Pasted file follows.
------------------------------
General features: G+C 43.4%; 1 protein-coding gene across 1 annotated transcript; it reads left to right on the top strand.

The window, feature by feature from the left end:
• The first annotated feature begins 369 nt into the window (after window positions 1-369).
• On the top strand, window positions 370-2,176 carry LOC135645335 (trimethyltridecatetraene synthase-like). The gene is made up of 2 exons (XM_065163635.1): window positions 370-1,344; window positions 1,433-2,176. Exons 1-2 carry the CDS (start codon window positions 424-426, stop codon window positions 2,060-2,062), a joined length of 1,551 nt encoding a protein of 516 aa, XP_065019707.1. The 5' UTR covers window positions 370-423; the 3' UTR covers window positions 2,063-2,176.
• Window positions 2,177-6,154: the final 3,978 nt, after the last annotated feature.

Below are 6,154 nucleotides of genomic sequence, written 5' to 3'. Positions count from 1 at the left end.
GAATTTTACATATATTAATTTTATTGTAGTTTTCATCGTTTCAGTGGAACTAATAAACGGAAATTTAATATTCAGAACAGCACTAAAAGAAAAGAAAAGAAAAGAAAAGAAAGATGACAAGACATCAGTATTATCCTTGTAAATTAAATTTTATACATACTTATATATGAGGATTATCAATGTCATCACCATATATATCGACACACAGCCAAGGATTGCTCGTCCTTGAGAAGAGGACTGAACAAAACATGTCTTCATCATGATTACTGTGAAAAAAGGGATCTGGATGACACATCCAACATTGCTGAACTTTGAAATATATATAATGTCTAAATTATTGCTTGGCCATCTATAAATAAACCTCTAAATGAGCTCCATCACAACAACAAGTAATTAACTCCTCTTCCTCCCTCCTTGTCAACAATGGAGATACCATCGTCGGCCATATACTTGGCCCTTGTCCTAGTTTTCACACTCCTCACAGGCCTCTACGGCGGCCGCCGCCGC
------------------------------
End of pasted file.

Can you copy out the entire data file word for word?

General features: G+C 43.4%; 1 protein-coding gene across 1 annotated transcript; it reads left to right on the top strand.

The window, feature by feature from the left end:
• The first annotated feature begins 369 nt into the window (after window positions 1-369).
• On the top strand, window positions 370-2,176 carry LOC135645335 (trimethyltridecatetraene synthase-like). The gene is made up of 2 exons (XM_065163635.1): window positions 370-1,344; window positions 1,433-2,176. Exons 1-2 carry the CDS (start codon window positions 424-426, stop codon window positions 2,060-2,062), a joined length of 1,551 nt encoding a protein of 516 aa, XP_065019707.1. The 5' UTR covers window positions 370-423; the 3' UTR covers window positions 2,063-2,176.
• Window positions 2,177-6,154: the final 3,978 nt, after the last annotated feature.

Below are 6,154 nucleotides of genomic sequence, written 5' to 3'. Positions count from 1 at the left end.
GAATTTTACATATATTAATTTTATTGTAGTTTTCATCGTTTCAGTGGAACTAATAAACGGAAATTTAATATTCAGAACAGCACTAAAAGAAAAGAAAAGAAAAGAAAAGAAAGATGACAAGACATCAGTATTATCCTTGTAAATTAAATTTTATACATACTTATATATGAGGATTATCAATGTCATCACCATATATATCGACACACAGCCAAGGATTGCTCGTCCTTGAGAAGAGGACTGAACAAAACATGTCTTCATCATGATTACTGTGAAAAAAGGGATCTGGATGACACATCCAACATTGCTGAACTTTGAAATATATATAATGTCTAAATTATTGCTTGGCCATCTATAAATAAACCTCTAAATGAGCTCCATCACAACAACAAGTAATTAACTCCTCTTCCTCCCTCCTTGTCAACAATGGAGATACCATCGTCGGCCATATACTTGGCCCTTGTCCTAGTTTTCACACTCCTCACAGGCCTCTACGGCGGCCGCCGCCGC